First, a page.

Nonlinearity based signal processing for defect detection

Koen Van Den Abeele, Jan Hettler, Seyed Morteza Tabatabaeipour, Steven Delrue

Research output: Contribution to conferenceAbstractpeer-review


When seeking out evidence for nonlinear behaviour, various signal processing techniques can be applied for the comparison of two signals, one being a slight distortion of the other. For instance, the pulse inversion technique compares the responses to two out-of-phase excitation signals. Alternatively, one can compare the response at a finite (nonlinear) excitation amplitude to a scaled response at a very low (linear) excitation, as performed in the scaling subtraction technique. In this report, several numerical as well as experimental examples are given in which these nonlinearity based signal processing techniques are used in practice to visualize damage features in solids. In view of kissing bond defect detection in friction stir welds, the pulse-inversion method was employed in a contact pitch-catch mode using a chirp signal. B-scan spectral heat maps obtained after pulse inversion allow to easily identify and size damage zones along the weld path. Secondly, the scale subtraction technique will be illustrated in combination with an ultrasonic sparse array SHM system to detect damage locations (impacts and delaminations in CFRP plates) without the need of baseline signals taken on an intact specimen. Finally, we show that the phenomenon of Local Defect Resonance (LDR) can be facilitated and validated using the scaling subtraction technique.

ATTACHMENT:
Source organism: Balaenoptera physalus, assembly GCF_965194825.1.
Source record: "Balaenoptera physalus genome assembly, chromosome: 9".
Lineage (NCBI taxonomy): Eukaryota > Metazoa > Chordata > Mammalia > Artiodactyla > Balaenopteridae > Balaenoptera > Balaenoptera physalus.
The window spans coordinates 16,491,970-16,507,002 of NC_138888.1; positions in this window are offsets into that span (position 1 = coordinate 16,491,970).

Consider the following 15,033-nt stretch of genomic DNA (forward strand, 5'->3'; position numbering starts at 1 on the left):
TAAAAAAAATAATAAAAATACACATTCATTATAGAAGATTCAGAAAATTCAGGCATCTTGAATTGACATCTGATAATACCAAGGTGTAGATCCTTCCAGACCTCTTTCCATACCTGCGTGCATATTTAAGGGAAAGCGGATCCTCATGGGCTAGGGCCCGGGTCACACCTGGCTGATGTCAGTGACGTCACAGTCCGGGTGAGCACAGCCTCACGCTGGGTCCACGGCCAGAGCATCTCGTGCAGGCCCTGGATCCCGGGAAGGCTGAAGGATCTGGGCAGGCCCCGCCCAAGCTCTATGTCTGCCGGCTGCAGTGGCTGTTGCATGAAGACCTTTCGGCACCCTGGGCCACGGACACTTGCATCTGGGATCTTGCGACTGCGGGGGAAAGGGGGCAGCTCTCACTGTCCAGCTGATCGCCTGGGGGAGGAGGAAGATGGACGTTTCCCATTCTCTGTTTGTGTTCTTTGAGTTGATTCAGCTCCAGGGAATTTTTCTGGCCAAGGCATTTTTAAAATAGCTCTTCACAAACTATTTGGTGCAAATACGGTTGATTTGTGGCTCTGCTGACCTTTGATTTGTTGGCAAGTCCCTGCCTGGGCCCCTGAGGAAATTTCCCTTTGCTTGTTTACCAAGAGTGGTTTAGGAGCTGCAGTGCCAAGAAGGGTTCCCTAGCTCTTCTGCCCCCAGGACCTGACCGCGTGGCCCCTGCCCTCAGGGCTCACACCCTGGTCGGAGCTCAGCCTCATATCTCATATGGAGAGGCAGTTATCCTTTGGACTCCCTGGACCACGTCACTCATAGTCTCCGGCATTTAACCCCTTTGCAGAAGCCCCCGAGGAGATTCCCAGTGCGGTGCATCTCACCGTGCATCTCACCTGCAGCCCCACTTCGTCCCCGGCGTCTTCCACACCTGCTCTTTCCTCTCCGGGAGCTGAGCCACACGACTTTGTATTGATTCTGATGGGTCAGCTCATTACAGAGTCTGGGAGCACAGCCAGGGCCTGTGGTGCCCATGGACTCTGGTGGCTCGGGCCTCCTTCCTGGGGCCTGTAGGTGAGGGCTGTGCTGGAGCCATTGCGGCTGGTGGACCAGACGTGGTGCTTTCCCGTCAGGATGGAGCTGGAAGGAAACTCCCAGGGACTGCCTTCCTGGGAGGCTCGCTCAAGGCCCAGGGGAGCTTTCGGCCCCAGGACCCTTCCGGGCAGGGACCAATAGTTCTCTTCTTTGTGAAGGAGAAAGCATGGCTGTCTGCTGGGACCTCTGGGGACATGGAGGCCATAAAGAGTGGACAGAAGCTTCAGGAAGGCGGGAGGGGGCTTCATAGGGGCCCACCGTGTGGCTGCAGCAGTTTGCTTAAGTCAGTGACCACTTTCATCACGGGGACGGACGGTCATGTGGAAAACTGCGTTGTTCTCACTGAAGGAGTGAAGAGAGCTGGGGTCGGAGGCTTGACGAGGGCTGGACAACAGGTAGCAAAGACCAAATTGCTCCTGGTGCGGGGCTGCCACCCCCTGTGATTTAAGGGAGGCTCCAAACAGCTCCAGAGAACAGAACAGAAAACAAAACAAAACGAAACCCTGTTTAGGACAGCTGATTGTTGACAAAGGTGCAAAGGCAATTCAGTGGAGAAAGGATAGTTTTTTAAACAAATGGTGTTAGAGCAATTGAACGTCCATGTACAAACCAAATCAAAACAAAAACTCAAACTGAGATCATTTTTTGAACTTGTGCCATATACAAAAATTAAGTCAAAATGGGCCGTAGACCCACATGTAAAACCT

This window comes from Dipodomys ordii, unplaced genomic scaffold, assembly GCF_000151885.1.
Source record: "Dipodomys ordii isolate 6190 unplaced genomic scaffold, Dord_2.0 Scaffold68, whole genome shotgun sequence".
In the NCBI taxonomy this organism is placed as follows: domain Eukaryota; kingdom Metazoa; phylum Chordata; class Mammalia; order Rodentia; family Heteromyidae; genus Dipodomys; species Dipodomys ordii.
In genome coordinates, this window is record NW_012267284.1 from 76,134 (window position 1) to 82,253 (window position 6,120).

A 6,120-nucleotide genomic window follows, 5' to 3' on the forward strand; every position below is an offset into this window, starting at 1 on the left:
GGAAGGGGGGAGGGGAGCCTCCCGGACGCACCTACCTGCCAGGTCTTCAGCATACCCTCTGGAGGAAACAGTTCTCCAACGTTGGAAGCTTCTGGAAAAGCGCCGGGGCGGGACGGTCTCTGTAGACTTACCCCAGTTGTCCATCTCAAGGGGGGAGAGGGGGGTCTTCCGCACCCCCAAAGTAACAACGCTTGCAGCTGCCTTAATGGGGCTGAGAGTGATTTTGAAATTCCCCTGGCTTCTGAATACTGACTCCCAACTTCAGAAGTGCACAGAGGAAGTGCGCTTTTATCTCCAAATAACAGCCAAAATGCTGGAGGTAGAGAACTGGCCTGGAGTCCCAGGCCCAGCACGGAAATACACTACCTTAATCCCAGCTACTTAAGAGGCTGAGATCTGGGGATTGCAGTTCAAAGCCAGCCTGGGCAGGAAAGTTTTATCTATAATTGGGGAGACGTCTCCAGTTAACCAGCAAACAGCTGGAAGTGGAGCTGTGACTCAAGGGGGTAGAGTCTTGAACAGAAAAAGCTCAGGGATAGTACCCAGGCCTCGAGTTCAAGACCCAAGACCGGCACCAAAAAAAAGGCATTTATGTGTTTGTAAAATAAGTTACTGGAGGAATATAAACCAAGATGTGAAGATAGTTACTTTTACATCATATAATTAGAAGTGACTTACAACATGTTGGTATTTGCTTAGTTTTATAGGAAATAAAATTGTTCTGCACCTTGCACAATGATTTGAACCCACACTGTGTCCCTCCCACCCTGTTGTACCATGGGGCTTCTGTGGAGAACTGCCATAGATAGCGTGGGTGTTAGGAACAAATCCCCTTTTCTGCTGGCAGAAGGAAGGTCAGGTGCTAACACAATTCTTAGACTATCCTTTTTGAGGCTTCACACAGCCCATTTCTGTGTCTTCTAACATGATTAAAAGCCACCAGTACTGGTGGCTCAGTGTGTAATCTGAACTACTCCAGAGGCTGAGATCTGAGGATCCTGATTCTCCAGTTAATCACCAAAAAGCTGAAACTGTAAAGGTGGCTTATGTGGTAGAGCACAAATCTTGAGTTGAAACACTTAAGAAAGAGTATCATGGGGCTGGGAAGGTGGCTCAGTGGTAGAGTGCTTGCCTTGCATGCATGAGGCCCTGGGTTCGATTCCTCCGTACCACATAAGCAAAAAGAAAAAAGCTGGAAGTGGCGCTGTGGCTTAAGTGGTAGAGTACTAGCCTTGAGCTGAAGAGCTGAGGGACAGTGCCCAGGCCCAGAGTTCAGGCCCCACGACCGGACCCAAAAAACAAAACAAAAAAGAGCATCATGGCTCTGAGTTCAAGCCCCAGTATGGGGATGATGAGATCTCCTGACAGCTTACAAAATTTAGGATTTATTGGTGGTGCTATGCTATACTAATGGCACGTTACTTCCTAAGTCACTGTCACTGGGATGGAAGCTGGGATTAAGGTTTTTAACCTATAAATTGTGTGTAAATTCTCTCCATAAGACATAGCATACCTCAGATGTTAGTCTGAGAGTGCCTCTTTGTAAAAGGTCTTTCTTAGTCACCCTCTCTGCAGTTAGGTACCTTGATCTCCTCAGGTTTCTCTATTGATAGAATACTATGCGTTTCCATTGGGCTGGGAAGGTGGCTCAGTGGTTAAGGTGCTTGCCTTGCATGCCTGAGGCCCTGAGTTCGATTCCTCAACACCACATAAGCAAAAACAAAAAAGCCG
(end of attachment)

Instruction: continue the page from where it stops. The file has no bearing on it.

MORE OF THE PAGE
Original languageEnglish
Publication statusPublished (in print/issue) - 12 Jun 2017
EventNew Mathematics for a Safer World: Wave Propagation in Heterogeneous Materials - 15 South College Street, Edinburgh, United Kingdom
Duration: 12 Jun 201715 Jun 2017
Conference number: 2017


ConferenceNew Mathematics for a Safer World: Wave Propagation in Heterogeneous Materials
Abbreviated titleICMS
Country/TerritoryUnited Kingdom
OtherThere are safety critical structures all around us such as nuclear plants, aircraft, gas pipelines, bridges and railway tracks. They are safety critical since any failure is potentially catastrophic. To avoid such disasters these structures are checked periodically for the presence of flaws and other precursors to the component failing. This is performed at various stages in the lifetime of the component: at the manufacturing stage, while the component is in service, and to assess the component for re-manufacturing at the end of its lifetime. Safety has become more pressing of late as many of these structures are operating well beyond their intended lifespan. To address this problem there have been rapid developments in the types of ultrasonic sensors that are used to find these flaws and cracks. These sensors produce massive data sets and therefore require a matched development in the mathematical algorithms used to extract the knowledge from this data. To enable this development this workshop brought together leading mathematicians, engineers and those from other disciplines.
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  • ultrasonic
  • nonlinearity
  • NDT
  • composite
  • welding


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